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April 19, 2022

By Robin Becker, Assistant Director of Communications, Institutional Engagement

Beginning in the 2022–2023 academic year, the beloved Fieldston Middle Engineering program is moving on up. In the fall, 9th and 10th Grade students can choose to take an elective course in engineering for the very first time.

Up to this point, students at Fieldston Upper who were interested in engineering could join the popular Engineering Club and compete in the Rube Goldberg Contest, which ECFS has hosted for many years. Once students reached 11th or 12th Grade, they could select an arts elective course in engineering design. Starting next year, however, a formal, year-long course in engineering will be offered — and it’s all thanks to a group of passionate students.

In January of 2022, Zoe G. ’26, Sophia T. ’26, Avery S. ’26, and Emma K. ’26 met with John Baglio, Fieldston Middle Engineering Teacher, and Paul Church, Chair of the Fieldston Upper Science Department, to request the option to continue studying engineering once they entered high school. The students wrote a formal request for a new course, and, with the help of Baglio and Church, submitted it to the School. They were clear with their intentions — they did not want the only way to pursue engineering to be an extracurricular activity. They wanted a formal, year-long course, where they could dive deeper into the subject matter and expand upon the knowledge they gained in their 7th and 8th Grade classes.

Church — who has wanted to bring engineering to Fieldston Upper for several years — viewed the students’ eagerness as a sign that the time had come. “We had all these questions — ‘What band will the class take place in? Who will teach it? Which classroom can we use?’ — but when these students approached us, I realized it was time to stop making excuses and make it happen.”

Baglio and Church were more than willing to tackle any obstacles in their path to offering this course because they both know how valuable an engineering curriculum can be for students. “Engineering is the epitome of progressive education,” explains Church. “This is hands-on learning; this is students working together to solve problems. The benefits are going to far outweigh any of the obstacles we run into.”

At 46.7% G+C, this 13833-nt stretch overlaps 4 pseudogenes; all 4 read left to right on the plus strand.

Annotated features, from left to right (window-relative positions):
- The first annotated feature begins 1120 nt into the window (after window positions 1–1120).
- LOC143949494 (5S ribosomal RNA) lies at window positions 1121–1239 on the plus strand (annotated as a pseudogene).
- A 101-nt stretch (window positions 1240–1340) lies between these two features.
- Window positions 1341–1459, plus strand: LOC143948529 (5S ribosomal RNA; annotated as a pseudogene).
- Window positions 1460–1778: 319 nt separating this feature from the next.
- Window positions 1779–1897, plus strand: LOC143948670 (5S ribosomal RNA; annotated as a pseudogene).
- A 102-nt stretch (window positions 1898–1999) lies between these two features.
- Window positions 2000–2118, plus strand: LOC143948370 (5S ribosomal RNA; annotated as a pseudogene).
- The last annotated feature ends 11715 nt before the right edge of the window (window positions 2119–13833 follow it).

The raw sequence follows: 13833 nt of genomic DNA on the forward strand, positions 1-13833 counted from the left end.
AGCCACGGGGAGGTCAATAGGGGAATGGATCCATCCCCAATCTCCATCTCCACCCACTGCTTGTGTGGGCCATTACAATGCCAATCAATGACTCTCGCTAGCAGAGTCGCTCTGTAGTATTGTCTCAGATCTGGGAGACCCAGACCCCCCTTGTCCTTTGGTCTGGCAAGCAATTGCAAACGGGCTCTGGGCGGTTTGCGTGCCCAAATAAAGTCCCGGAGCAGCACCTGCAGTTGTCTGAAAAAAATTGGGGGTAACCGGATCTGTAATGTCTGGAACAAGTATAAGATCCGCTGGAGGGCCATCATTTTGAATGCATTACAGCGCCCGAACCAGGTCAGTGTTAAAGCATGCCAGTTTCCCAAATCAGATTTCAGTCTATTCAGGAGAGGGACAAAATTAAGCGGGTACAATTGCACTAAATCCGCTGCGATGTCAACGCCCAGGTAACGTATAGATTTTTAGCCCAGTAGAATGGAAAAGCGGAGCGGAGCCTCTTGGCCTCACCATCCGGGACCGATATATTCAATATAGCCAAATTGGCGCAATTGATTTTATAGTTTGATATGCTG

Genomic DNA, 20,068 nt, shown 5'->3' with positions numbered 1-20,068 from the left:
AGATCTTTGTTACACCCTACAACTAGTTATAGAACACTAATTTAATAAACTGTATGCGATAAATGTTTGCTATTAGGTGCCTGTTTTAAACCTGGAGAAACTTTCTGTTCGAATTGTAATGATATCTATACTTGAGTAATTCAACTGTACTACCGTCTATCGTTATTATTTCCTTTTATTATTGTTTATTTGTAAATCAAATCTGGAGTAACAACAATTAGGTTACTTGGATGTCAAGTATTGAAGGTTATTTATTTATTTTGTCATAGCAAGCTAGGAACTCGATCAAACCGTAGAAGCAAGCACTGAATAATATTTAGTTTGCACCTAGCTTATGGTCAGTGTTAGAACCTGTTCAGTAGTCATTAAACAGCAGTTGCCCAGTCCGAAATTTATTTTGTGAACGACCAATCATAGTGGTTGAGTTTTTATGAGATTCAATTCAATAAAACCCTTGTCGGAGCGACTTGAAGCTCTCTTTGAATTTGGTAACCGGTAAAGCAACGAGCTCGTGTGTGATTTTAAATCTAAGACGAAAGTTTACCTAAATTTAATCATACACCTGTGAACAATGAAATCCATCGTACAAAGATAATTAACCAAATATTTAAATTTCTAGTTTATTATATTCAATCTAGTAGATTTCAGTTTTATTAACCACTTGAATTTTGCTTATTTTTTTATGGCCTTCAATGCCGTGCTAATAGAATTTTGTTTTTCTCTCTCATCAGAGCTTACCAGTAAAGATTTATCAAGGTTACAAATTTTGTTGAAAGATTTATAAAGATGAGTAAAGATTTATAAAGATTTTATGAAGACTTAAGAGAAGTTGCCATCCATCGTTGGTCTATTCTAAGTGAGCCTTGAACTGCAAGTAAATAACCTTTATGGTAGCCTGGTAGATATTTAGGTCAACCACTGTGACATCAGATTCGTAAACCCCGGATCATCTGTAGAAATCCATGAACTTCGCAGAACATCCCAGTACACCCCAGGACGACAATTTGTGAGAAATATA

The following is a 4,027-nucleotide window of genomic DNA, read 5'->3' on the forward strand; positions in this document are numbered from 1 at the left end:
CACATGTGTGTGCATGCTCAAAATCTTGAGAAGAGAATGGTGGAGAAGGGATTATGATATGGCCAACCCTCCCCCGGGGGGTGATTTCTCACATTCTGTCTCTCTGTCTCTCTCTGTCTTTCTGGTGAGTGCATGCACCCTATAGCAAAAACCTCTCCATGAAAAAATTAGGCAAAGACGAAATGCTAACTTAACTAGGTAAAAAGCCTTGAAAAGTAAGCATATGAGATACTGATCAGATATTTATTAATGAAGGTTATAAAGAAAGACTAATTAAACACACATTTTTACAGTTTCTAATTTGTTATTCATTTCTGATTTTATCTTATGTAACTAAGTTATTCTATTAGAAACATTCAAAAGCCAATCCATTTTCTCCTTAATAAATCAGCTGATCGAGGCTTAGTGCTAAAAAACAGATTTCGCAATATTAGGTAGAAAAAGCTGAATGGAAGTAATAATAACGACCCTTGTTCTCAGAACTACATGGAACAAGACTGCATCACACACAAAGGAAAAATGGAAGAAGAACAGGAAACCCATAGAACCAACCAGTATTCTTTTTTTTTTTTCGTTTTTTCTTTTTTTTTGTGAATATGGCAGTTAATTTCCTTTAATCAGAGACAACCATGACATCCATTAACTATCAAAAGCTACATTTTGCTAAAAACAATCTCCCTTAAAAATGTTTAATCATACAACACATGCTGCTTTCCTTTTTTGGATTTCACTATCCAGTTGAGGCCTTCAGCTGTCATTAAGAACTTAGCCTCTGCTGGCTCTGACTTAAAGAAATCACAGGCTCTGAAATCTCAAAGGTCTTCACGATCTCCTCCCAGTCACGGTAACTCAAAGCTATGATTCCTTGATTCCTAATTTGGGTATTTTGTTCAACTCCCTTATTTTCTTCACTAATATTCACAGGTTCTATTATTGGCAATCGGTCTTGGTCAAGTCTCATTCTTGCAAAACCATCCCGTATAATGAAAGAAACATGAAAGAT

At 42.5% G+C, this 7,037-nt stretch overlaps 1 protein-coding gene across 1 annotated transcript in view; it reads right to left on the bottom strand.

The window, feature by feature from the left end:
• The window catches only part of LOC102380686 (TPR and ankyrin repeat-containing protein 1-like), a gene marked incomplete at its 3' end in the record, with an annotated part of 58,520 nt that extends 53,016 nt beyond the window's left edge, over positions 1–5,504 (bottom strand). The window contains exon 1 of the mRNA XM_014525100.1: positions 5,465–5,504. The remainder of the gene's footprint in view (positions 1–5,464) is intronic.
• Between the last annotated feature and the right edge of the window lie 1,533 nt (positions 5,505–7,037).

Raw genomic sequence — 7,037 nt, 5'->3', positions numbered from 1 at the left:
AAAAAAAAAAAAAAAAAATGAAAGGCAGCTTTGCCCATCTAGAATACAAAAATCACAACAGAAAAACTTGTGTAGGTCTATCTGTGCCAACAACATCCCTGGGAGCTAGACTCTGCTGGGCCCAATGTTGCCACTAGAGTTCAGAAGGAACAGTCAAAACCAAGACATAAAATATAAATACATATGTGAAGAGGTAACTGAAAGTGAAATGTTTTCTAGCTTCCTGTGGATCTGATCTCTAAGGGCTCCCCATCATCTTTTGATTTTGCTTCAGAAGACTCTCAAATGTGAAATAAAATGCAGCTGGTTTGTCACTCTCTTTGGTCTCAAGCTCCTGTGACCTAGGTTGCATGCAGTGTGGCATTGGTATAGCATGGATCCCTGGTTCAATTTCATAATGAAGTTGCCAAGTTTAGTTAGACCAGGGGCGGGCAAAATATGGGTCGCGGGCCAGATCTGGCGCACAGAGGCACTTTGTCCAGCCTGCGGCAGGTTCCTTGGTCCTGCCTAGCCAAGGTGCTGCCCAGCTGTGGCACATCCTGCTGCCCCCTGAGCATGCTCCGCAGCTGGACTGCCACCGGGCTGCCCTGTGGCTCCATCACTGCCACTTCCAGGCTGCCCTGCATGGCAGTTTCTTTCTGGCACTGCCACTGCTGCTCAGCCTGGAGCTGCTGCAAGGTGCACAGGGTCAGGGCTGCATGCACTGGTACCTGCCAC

The determination of the 8th Graders, Church, and Baglio paid off: The new course was approved in the spring and two sessions of the elective will be offered to 9th and 10th Graders in the 2022–2023 academic year.

Baglio will teach both sessions of the Fieldston Upper engineering course. He plans to adapt his Fieldston Middle classes for older students and create a curriculum that dives deeper into the science behind engineering, incorporating both mechanical and electronic lessons. In his 7th and 8th Grade classes, Baglio focuses on group work and iteration — students complete projects such as building robots, creating animated scenes, and crafting furniture made from cardboard. Fieldston Upper students will explore the mechanics of why things work the way they do — why using a screw works differently from a nail, for example. “It will still be fun, there will be a ton of creativity, and we will integrate more of the science background,” says Baglio. “When they create something, it won’t be enough to stop because it works. We will learn why it works.”

Baglio has enjoyed the excitement and uncertainty of developing an entirely new curriculum. “All of my engineering classes have been about building and creation, and that’s what I have had to do with this new course,” he says. “It will be a work in progress, a creation of a new place for students to create stuff.”

“I think it’s going to be extraordinarily successful,” adds Church. “After we offer these courses, we will need to find ways to offer the next level, and then the next level. These kids are so eager to take these classes. But let that be the worst problem we have.”